The ammonia test measures the level of ammonia in a blood sample.
How the Test is Performed
A blood sample is needed.
How to Prepare for the Test
Your health care provider may ask you to stop taking certain drugs that may affect test results. These include:
- Valproic acid
You should not smoke before your blood is drawn.
How the Test will Feel
When the needle is inserted to draw blood, some people feel moderate pain. Others feel only a prick or stinging. Afterward, there may be some throbbing or a slight bruise. This soon goes away.
Why the Test is Performed
Ammonia (NH3) is produced by cells throughout the body, especially the intestines, liver, and kidneys. Most of the ammonia produced in the body is used by the liver to produce urea. Urea is also a waste product, but it is much less toxic than ammonia. Ammonia is especially toxic to the brain. It can cause confusion, low energy, and sometimes coma.
This test may be done if you have, or your provider thinks you have, a condition that may cause a toxic buildup of ammonia. It is most commonly used to diagnose and monitor hepatic encephalopathy, a severe liver disease.
The normal range is 15 to 45 µ/dL (11 to 32 µmol/L).
Normal value ranges may vary slightly among different laboratories. Some labs use different measurements or may test different samples. Talk to your provider about the meaning of your specific test results.
What Abnormal Results Mean
Abnormal results may mean you have increased ammonia levels in your blood. This may be due to any of the following:
- Gastrointestinal (GI) bleeding, usually in the upper GI tract
- Genetic diseases of the urea cycle
- High body temperature (hyperthermia)
- Kidney disease
- Liver failure
- Low blood potassium level (in people with liver disease)
- Parenteral nutrition (nutrition by vein)
- Reye syndrome
- Salicylate poisoning
- Severe muscle exertion
- Ureterosigmoidostomy (a procedure to reconstruct the urinary tract in certain illnesses)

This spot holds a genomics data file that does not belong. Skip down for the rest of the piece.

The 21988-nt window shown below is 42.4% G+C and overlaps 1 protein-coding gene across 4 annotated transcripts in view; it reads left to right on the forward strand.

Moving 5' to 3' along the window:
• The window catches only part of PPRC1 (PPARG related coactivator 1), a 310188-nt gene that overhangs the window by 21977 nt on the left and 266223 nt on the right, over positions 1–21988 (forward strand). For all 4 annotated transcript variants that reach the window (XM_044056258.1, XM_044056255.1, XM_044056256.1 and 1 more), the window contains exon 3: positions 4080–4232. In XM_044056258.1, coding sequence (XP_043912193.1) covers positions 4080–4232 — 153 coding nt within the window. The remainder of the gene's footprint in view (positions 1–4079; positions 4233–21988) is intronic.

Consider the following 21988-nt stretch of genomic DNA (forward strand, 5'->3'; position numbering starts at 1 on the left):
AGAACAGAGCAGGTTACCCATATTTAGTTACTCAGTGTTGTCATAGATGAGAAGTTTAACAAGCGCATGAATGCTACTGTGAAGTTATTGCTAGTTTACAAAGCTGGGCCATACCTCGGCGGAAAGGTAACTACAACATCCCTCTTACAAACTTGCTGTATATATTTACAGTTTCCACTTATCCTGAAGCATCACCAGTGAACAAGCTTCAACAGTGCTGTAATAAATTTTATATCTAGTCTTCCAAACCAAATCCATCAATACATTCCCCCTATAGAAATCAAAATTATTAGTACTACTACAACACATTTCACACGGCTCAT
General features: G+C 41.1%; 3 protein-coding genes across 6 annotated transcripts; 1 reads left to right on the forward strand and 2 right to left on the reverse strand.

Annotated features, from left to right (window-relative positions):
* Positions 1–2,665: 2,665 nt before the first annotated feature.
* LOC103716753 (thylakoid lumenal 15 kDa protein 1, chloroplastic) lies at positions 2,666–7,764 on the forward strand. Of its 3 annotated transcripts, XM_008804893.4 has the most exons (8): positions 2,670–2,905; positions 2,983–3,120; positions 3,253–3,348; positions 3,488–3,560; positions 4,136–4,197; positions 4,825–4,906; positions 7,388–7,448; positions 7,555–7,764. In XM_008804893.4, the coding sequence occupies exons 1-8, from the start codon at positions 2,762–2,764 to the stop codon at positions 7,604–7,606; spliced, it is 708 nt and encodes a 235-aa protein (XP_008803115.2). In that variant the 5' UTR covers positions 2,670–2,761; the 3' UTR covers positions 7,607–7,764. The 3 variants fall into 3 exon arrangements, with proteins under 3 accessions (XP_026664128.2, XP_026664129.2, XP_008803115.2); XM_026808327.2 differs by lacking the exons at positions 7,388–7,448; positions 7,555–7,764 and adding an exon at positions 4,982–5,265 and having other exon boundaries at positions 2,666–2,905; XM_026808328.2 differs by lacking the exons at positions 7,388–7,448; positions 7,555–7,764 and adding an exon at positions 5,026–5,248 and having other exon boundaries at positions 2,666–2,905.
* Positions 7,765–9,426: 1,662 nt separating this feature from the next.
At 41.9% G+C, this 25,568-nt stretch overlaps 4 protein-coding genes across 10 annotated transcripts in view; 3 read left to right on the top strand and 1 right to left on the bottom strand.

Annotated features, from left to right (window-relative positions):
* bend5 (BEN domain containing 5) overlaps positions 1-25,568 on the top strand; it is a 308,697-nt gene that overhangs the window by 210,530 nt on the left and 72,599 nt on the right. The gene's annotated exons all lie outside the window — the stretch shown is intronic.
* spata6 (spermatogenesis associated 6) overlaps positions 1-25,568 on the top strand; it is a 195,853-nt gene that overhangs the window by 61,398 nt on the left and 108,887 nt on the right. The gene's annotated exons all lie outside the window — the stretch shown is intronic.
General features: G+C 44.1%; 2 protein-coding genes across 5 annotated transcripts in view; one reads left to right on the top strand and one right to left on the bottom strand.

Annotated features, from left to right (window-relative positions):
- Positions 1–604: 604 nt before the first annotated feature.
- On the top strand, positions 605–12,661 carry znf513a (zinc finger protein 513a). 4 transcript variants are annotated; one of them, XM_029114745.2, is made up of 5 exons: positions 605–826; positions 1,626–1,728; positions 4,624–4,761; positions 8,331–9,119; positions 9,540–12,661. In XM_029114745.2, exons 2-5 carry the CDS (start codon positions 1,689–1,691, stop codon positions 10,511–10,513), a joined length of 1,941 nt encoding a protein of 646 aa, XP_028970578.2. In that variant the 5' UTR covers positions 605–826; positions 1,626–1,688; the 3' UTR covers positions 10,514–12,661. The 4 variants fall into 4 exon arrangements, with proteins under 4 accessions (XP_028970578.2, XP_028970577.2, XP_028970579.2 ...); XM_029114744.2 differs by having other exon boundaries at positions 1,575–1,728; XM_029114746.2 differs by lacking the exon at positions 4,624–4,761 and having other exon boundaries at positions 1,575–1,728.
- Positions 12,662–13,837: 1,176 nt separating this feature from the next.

- Urinary tract infection with a bacteria called Proteus mirabilis
A high-protein diet can also raise the blood ammonia level.
There is little risk in having your blood taken. Veins and arteries vary in size from one person to another and from one side of the body to the other. Taking blood from some people may be more difficult than from others.
Other risks associated with having blood drawn are slight, but may include:
- Excessive bleeding
- Fainting or feeling lightheaded
- Multiple punctures to locate veins
- Hematoma (blood accumulating under the skin)
- Infection (a slight risk any time the skin is broken)
Serum ammonia; Encephalopathy - ammonia; Cirrhosis - ammonia; Liver failure - ammonia
Chernecky CC, Berger BJ. Ammonia (NH3) - blood and urine. In: Chernecky CC, Berger BJ, eds. Laboratory Tests and Diagnostic Procedures. 6th ed. St Louis, MO: Elsevier Saunders; 2013:126-127.
Nevah MI, Fallon MB. Hepatic encephalopathy, hepatorenal syndrome, hepatopulmonary syndrome, and other systemic complications of liver disease. In: Feldman M, Friedman LS, Brandt LJ, eds. Sleisenger and Fordtran's Gastrointestinal and Liver Disease: Pathophysiology/Diagnosis/Management. 10th ed. Philadelphia, PA: Elsevier Saunders; 2016:chap 94.
Pincus MR, Tierno PM, Gleeson E, Bowne WB, Bluth MH. Evaluation of liver function. In: McPherson RA, Pincus MR, eds. Henry's Clinical Diagnosis and Management by Laboratory Methods. 23rd ed. St Louis, MO: Elsevier; 2017:chap 21.
Review Date 2/2/2019
Updated by: David C. Dugdale, III, MD, Professor of Medicine, Division of General Medicine, Department of Medicine, University of Washington School of Medicine, Seattle, WA. Also reviewed by David Zieve, MD, MHA, Medical Director, Brenda Conaway, Editorial Director, and the A.D.A.M. Editorial team.